Wednesday, August 20, 2014

Guest Review: Transcendence (2014)

by ScottDS

What happens when you take an A-list cast, a tantalizing concept, and an Oscar-winning cinematographer making his directorial debut? Unfortunately, you get Transcendence, a dull-as-dishwater thriller that opened to tepid reviews earlier this year. Loathe as I am to agree with the critics, they were right about this one.

Johnny Depp and Rebecca Hall play Will and Evelyn Caster, scientists working on the world’s first sentient computer. Will predicts such a computer will eventually create a singularity (the hypothesis that artificial intelligence will one day exceed human intelligence). During a presentation, Will is shot by a member of an anti-technology terrorist organization (RIFT, or Revolutionary Independence from Technology). With only a few weeks to live, Evelyn decides to upload Will’s consciousness into the neural network they’d been working on. Will’s best friend and fellow scientist Max (Paul Bettany) protests: “It won’t be Will… humankind isn’t ready for this…” Max is subsequently captured by Bree, leader of RIFT, and eventually joins their crusade. The government is also suspicious of the Caster’s situation.
Evelyn and Will – now in virtual form (à la Max Headroom) and connected to the Internet – build a techno-utopia in the small desert town of Brightwood. Will seeks to improve humanity and is able to use nanoparticles to improve the health of Brightwood’s residents, even restoring one man’s sight. But Evelyn soon has misgivings when she finds out that these people are now “networked” and can be controlled by Will. As his influence grows, RIFT develops a virus that can shut him down – the downside is that it will destroy any and all networked technology. The characters are presented with a choice: destroy Will, or risk being “assimilated” even as he improves the world. Evelyn carries the virus to Will, who has now reconstituted in human form, but she’s fatally injured during a RIFT attack. Now Will has a choice: let her die but continue to infect civilization, or upload her consciousness and the virus along with it. He chooses the latter: they both die and the technological world as we know it collapses.
This movie just… sits there. It’s not terrible but it’s not very good, either. The script (by first-timer Jack Paglen) raises some interesting questions and there are a few sparks of creativity, but what this film really needed was what I call the “conference room scene.” The characters speak in clichés and “movie speak” and what was missing was a serious philosophical discussion, or a series of such discussions, the kind Michael Crichton was so great at writing. (I’ve always said I’d love to see a stage version of Sphere, with the characters just sitting around a table debating science for two hours.) The topic of artificial intelligence has been done so much better elsewhere. I’ve read comparisons to The Lawnmower Man but I’ll also throw in the Star Trek: TNG episode “The Nth Degree.” Hell, this movie is pretty much a dramatic re-telling of the third act of Superman III, with Depp playing both the Richard Pryor and Robert Vaughn roles!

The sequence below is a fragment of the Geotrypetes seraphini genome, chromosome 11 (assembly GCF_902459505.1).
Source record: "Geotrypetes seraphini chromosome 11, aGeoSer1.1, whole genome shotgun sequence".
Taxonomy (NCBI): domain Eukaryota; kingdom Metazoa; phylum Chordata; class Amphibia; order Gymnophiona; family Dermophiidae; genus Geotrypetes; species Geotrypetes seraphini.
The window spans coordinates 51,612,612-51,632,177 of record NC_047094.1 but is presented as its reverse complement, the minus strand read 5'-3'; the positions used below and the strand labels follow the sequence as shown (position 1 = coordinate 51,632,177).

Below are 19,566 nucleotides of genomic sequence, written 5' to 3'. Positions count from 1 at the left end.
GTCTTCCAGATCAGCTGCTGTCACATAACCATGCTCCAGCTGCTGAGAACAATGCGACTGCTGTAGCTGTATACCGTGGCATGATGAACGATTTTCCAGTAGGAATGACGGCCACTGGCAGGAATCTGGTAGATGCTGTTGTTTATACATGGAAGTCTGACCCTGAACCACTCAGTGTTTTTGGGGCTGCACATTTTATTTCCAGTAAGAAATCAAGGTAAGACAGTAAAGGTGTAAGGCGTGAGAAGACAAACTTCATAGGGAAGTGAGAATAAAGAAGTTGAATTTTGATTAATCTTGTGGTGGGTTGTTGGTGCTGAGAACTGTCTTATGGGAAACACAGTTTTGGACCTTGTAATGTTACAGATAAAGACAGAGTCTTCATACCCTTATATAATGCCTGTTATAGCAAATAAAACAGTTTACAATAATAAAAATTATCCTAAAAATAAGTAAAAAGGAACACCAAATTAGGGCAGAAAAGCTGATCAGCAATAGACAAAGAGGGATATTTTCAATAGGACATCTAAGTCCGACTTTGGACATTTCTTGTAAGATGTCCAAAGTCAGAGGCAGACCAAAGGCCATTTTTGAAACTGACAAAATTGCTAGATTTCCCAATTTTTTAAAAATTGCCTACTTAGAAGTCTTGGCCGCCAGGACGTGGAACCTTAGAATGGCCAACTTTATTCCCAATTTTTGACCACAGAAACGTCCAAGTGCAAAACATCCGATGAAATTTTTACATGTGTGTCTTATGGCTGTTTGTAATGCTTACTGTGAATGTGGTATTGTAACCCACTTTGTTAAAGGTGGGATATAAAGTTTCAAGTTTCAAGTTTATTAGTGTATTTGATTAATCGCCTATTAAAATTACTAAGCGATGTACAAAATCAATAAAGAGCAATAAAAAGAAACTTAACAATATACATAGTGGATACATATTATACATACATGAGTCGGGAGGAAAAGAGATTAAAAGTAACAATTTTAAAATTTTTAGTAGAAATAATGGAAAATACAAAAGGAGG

After reading this article, it’s clear that something was lost along the way. Paglen’s original script was on the Black List (no, not that list – this Black List is a yearly compilation of the best unproduced spec scripts). It featured some cool action set pieces with nano-engineered “super soldiers” as well as a love triangle between Will, Evelyn, and Max. The final film features no love triangle, and no big set pieces. Sure, there are some pyrotechnics courtesy of the RIFT goons… and that’s it. No super soldiers, just modified humans who don’t do much of anything. Since Will’s intentions were only benign, I suppose the filmmakers were hesitant to have him kill anyone. And if this was supposed to be some kind of twist (he’s not evil, he’s good!), then it was completely lost on me. At no point did I think Will would turn to the dark side. This film takes such a microscopic view of things – there’s no sense of dread or impending doom. We see nano-particles traveling along wind currents and forests re-growing and it’s like, “Gee, Will’s plan doesn’t sound so bad!” We also get a flash-forward at the beginning where we see Max in a tech-free future. So there… now we know how it ends, thirty seconds after the opening logo. What a horrible miscalculation!
Believe it or not, Depp can play regular people. He’s done it before. In this movie, he’s just dull. Truthfully, he’s better at playing the AI than a flesh and blood human being. Rebecca Hall is even worse as Evelyn. I couldn’t recall seeing her before but after looking at her credits, it turns out I’ve actually seen her in several movies. She’s either so good that she blends right in, or she’s so terrible that I am incapable of remembering her! She is also dull. Paul Bettany probably makes the best impression as Max, but how much better would this movie be if he were actually in love with Evelyn? Morgan Freeman sleepwalks through this movie as a friend and colleague of the Casters. Cillian Murphy is wasted as an FBI agent. Kate Mara is a non-entity as Bree. As mentioned in the previously-linked article, all the actors play the same emotion. Everyone here has one mode: dour. There’s no Spielbergian sense of discovery or creativity, and no humor.